Passionate, icy hot, devilishly beautiful
Many years ago, Diavolezza, the beautiful she-devil lived high up on the mountain. Now and again, hunters would find her, follow her – crazed with love – and fall to their deaths. So it was with young Aratsch, after whose death, Diavolezza wailed pitifully: "mort ais Aratsch" – "Aratsch is dead". Her cry gave the Morteratsch Glacier its name. So the story goes. If you like to feel the heat in winter, then the realm of the beautiful she-devil is the place for you. In winter, keen winter sportsfans can warm up nicely on the glacier or moonlit runs, on a ski tour or a winter walk. Do not forget the jacuzzi at 3,000 metres and the Bernina Glaciers World of Adventure, with audio tour and the Snow Climb Point. Two restaurants are the culinary hot-spots. You certainly won't get your fingers burnt with a day on Diavolezza.
Whenever the full moon (Romansch: Glüna Plaina) turns on its gentle light, Diavolezza summons you for some night-time skiing fun. From 7.30pm you can enjoy the pistes, shimmering blue in the mystical moonlight. Afterwards, to fortify you, try the "summit dinner" at the Berghaus Diavolezza, with views of the highest mountains in the eastern Alps. It's simply "fabulus", which means fairy-like in Romansch – so it's an experience that's definitely not to be missed!
Diavolezza Challenge: Permanent ski touring route
Start: Diavolezza valley station, 2088 m above sea level
Destination: Diavolezza top station, 2978 m above sea level
Difference in altitude: 890m
Route markings: Yellow marker posts
SOS Piste & Rescue Service: T +41 81 839 39 03
This permanent route for ski tourers takes them from the Diavolezza valley station beside or off the piste right up to the top station, covering a vertical distance of about 890 metres. This ground-breaking project provides for the first time a safe and clearly marked way for ski tourers to train. These athletic visitors can hand in their bags at the valley station. When they reach their destination at the top of Diavolezza, their bags will be waiting for them in the Berghaus Diavolezza. Ski tourers are allowed to use the showers at the mountain hut on request (incl. towel and soap).
Open: From Saturday, 12 January - end of season during the cable-car operating hours
The „Diavolezza Challenge“ ski touring route can only be used with a valid ticket (GA TravelCard or Diavolezza Challenge ticket).
Adult CHF 22
Teenager CHF 14.70
Child CHF 7.30
Annual season ticket (Engadin Pass) is valid
From early winter until late spring, ski tourers will find a vast choice of varied touring routes available to them. Whether you are a passionate ski tourer or a beginner, on Diavolezza and Lagalb there are suitable routes for all abilities. For experienced ski tourers, there's the route to the top of Piz Palü. If you like to take things at a more leisurely pace, the route to Gemsfreiheit or into the Val Arlas may be just right for you. For competitive skiers, the permanent ski touring route from the valley station to the top station at Diavolezza – with optional timing – is the perfect place to train.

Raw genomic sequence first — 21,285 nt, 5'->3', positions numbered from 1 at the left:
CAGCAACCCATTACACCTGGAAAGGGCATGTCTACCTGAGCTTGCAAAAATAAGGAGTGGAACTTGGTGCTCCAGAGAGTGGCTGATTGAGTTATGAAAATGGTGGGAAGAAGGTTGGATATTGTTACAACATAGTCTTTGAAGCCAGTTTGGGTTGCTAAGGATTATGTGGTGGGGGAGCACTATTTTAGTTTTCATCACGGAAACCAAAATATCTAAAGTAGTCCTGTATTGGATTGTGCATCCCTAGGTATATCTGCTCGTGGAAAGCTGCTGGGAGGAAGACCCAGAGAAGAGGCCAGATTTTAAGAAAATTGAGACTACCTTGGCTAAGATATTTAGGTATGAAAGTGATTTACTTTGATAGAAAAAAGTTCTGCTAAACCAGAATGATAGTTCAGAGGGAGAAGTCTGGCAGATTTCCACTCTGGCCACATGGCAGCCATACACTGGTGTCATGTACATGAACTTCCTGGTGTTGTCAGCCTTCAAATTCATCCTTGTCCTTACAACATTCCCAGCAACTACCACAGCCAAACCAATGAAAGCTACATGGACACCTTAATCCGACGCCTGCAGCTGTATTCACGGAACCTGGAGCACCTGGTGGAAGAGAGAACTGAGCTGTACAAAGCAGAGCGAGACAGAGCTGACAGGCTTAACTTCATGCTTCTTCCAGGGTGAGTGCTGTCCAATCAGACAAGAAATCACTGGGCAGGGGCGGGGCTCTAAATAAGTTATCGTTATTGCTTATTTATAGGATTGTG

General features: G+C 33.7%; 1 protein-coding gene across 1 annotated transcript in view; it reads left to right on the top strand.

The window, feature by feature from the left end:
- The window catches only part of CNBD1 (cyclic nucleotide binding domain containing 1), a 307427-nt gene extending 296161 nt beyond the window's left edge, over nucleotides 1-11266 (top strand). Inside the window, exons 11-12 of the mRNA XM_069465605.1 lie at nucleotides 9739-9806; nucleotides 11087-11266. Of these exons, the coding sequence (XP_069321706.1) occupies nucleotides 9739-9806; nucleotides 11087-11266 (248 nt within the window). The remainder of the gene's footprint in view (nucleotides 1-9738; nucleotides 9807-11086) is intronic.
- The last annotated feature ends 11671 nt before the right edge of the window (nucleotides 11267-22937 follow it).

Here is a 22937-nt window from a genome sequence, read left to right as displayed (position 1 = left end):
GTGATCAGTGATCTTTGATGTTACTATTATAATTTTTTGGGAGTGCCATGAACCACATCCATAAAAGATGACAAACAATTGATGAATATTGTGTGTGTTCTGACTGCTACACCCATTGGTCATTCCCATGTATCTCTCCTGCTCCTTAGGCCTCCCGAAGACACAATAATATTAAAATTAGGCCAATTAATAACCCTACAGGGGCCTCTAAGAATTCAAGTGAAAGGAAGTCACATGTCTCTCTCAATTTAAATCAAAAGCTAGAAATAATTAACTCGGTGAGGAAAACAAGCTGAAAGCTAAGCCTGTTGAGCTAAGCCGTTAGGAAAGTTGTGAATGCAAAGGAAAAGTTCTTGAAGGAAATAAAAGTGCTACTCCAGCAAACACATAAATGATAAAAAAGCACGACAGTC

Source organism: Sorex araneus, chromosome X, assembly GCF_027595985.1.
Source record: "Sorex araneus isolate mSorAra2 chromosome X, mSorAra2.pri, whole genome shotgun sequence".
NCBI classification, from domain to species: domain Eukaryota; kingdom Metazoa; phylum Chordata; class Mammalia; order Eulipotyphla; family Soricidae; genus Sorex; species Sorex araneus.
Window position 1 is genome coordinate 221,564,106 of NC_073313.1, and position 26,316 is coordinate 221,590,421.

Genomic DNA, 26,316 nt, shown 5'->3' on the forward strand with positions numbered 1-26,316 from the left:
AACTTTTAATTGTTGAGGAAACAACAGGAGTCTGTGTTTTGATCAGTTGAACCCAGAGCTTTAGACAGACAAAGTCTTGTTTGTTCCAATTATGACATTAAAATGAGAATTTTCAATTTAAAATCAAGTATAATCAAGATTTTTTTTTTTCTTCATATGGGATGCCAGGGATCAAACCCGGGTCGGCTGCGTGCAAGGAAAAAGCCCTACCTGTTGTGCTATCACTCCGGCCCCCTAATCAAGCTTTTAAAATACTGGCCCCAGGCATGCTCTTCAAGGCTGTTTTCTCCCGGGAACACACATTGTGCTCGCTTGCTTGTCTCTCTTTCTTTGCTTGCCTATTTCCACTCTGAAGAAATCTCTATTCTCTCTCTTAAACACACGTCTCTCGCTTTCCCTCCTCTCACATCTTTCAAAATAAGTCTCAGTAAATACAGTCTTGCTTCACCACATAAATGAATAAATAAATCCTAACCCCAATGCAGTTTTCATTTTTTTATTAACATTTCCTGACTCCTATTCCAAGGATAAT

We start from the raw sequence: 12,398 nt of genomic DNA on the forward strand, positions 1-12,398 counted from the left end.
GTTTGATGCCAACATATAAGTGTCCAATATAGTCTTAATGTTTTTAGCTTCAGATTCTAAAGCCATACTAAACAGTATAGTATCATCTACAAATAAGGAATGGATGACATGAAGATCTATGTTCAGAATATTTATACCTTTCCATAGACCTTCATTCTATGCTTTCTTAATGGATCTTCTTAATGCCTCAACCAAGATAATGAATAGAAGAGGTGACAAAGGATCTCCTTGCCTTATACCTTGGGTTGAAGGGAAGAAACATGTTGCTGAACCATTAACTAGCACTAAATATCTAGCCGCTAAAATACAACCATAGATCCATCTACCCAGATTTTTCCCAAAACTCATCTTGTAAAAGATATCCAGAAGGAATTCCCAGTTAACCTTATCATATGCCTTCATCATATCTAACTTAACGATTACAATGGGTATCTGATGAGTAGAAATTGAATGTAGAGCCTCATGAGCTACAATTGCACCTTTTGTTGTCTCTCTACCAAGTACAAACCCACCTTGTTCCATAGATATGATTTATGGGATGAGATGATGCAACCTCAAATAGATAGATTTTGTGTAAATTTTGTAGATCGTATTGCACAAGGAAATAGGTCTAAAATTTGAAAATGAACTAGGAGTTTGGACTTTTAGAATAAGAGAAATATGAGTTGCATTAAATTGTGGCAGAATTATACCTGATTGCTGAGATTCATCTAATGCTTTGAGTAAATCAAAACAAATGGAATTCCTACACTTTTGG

Top-quality powder against a dramatic backdrop: the Diavolezza-Lagalb region is heaven for freeriders.
100 per cent untracked powder: what freerider does not dream of such conditions? The chances of getting top-quality powder away from the piste markers and the safety netting are particularly high in the freeriding playgrounds of Diavolezza and Lagalp. Especially when you are with one of the experienced mountain guides from Go Vertical. If you want to enjoy the most beautiful couloirs and the best powder runs in safety, you are in the best hands – and can rent all necessary equipment, too.
Relax in in a hot Jacuzzi surrounded by snow and ice - after an adventures day in the fairy-tale mountain scenery. Climb the Piz Palü virtually and ski down the mountain through fresh powder snow or keep an eye out for freeriders, mountaineers & alpine jackdaws using the Swarovski Outdoor binoculars.
The desire to see beyond the limits of the naked eye and into the far distance is as old as humanity itself. The earliest lens systems were built by the astronomers Galileo in Italy and Kepler in Austria. Binocular optics are based to this day on Kepler's invention from 1611. Binoculars made the age-old human dream of achieving a near god-like power of vision a reality.
In the restaurant section of the terrace at the Diavolezza mountain inn, you can now borrow a SWAROVSKI OPTIK set of binoculars, free of charge and on our viewing platform overlooking the "Ballroom of the Alps", there is now a SWAROVSKI OPTIK ST Vista telescope available for you to use.
You will be enthralled by the proximity of the Sass Queder winter hiking trail on Diavolezza to the glacier and the spectacular 360° view from the top.
The route of this trail is shown by means of red-and-white striped markings. It starts from the Berghaus Diavolezza, leads along the ski slope for a few metrers, past the Piz Trovat with its summer via ferrata, and up to the top station of the glacier chairlift. The spectacular views, even more than the climb, take your breath away: reaching far into the Austrian Alps, they take in dramatic peaks such as the Piz Kesch and the Piz Linard.
Of the Italian summits, the most striking is the Ortler, while behind you, the famous Piz Palü and Piz Bernina rise up dramatically. Good walking boots are essential for this path, which is only prepared with shovels.
In the Bernina Glaciers world of adventure, there are some fantastic things to explore. It all begins at the valley station, with the Virtual Panorama Photo Point and the start of the audio tour. On the way from the valley to the summit, you learn about the exciting history of the Diavolezza in five instalments. At the top station, you will find the big viewing platform, the Cairn Garden and the Snow Climb Point. Clamber up the five-metre high heap of snow and pose for your summiteer's photo.